Policy Matters - 2016: The economy that was

28 Dec 2016 / 20:15 H.

    THE year 2016 has been rather eventful for the Malaysian economy, stimulated by colourful domestic events – not all happy – as well as those prompted by external shocks.
    The growth rate, the one big indicator of macroeconomic health, has been crippled. From an average of 5% in real GDP growth, 2016 is likely to see something like 4.2% in 2016. That by itself is not terribly worrying since the overall global climate is experiencing a slowdown.
    What is of more concern is the fact that growth in the country is mostly fuelled by domestic demand. That has its limits given the small size of the domestic economy and the length of period over which one can count on domestic demand to push growth. Nevertheless, domestic demand grew by 6.3% in the second quarter of the year, picking up from the 3.6% experienced in the first quarter.
    External demand has taken a thrashing in the past months. Growth in net exports was in negative territory in 2015 (-3.8%), sank to -12.4% in the first quarter in 2016, and remained negative in the second quarter (-7%).
    Not much good news is expected to emerge on the external demand side for some time now. The Japanese economy is not showing signs of a great pick-up. The Chinese economy is heading for a slowdown, and it is hoped that the slowdown in China is gentle. Europe is, again, not raising one's expectations as being a source of export demand for Malaysia, what with Brexit and the fear of other "exits" occurring. An improving American economy will help spur the export numbers. But the US, even if it will strengthen in a way that will be good for Malaysia's exports, has a flip side that is not positive to Malaysia, a point that we shall return to shortly.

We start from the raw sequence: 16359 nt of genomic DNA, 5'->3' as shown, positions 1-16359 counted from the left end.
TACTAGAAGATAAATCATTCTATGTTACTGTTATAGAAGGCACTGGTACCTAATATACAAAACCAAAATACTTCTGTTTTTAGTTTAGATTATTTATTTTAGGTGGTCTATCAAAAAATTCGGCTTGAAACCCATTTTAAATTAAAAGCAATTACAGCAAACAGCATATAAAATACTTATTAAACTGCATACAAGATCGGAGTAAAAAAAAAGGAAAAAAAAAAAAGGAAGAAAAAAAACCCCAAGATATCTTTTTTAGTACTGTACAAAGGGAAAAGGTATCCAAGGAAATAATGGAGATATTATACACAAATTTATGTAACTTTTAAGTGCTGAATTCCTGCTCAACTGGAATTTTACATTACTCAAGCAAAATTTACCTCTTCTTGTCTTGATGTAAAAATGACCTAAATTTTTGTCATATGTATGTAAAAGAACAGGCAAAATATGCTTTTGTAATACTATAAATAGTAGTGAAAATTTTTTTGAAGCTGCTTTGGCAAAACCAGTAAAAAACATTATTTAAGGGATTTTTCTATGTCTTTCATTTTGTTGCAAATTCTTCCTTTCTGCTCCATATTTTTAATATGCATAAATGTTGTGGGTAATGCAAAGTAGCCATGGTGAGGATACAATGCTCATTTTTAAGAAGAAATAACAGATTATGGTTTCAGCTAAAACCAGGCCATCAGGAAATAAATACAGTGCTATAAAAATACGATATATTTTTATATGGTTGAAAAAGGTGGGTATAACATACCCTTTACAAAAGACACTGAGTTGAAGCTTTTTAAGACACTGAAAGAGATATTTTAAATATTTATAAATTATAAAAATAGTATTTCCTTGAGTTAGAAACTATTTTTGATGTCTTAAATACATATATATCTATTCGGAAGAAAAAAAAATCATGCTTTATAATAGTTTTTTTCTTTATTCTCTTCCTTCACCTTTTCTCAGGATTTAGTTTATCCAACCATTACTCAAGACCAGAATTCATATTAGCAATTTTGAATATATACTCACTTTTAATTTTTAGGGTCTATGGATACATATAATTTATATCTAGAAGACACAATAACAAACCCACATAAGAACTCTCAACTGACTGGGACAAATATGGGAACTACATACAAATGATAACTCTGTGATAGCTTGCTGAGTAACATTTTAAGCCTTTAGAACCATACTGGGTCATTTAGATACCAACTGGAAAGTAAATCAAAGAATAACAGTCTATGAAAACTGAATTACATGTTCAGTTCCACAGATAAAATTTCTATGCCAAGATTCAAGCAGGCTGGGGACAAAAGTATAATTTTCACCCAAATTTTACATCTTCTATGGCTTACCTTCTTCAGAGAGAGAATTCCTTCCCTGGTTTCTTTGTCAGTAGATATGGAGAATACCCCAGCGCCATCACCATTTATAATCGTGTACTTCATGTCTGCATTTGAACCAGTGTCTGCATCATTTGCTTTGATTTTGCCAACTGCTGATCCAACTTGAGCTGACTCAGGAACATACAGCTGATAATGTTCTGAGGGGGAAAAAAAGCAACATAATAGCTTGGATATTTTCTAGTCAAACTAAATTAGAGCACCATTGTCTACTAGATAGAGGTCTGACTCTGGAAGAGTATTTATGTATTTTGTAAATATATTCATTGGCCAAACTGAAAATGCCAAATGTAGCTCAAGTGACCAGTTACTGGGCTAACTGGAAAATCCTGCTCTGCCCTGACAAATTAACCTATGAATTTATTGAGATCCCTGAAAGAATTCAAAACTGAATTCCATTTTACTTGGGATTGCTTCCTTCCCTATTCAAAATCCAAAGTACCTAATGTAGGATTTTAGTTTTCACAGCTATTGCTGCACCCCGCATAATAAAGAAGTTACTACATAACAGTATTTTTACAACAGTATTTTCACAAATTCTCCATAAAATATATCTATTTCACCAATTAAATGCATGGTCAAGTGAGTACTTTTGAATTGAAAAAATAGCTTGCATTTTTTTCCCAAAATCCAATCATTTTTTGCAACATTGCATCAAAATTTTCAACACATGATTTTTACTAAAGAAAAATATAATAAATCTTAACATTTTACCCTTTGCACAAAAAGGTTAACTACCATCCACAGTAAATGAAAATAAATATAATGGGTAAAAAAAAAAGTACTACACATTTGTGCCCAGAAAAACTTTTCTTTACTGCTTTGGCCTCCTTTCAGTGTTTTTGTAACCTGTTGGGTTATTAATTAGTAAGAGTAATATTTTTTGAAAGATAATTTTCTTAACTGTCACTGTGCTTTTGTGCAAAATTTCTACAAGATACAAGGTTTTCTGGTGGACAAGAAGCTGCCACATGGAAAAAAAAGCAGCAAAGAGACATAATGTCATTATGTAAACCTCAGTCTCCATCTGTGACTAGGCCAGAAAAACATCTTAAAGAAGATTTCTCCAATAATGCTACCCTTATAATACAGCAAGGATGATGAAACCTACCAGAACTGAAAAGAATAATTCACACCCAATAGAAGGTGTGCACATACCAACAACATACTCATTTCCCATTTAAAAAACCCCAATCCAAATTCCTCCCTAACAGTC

It is, therefore, not surprising that export growth was at 2.7% in the first quarter of 2016, and dropped to 1.4% in the second quarter. Average export growth for the first eight months of this year has been a mere 0.9%. A poor show when compared with the average export growth of 6.3% in 2014. With export growth muddling along, there is some anxiety that if this trend is to persist, the trade balance would shrink.
    Against this rather stark background, the rationale for Budget 2017 becomes understandable. The budget was primarily targeted at increasing domestic demand. As a consequence a broad range of stakeholders were provided incentives of various sorts that would have an effect of increasing consumption. These measures included more financial aid being extended under the 1Malaysia People's Aid (BR1M) at an expense of RM2.6 billion; various programmes to increase access to housing, particularly for those in the bottom 40 category; incentives for public servants; RM50 million to train 20,000 graduates to enhance their employability; and infrastructure projects.
    While these efforts will increase domestic demand, their appropriateness is questionable. For instance, the intention of extending financial assistance to the B40 runs against the grain of upholding a market-oriented, subsidy-free economy. Then again, once financial aid is provided it will be difficult to withdraw it, and the culture of dependence on the government will be further entrenched. With a bloated civil service, attempts should be made to trim its size and increase its productivity, rather than offer it more incentives. As for graduate employability, the problem should be treated as a structural one, rather than an ad hoc one that is directed at only 20,000 graduates. Although access to affordable housing is a critical problem, the budget hardly addresses its enormity.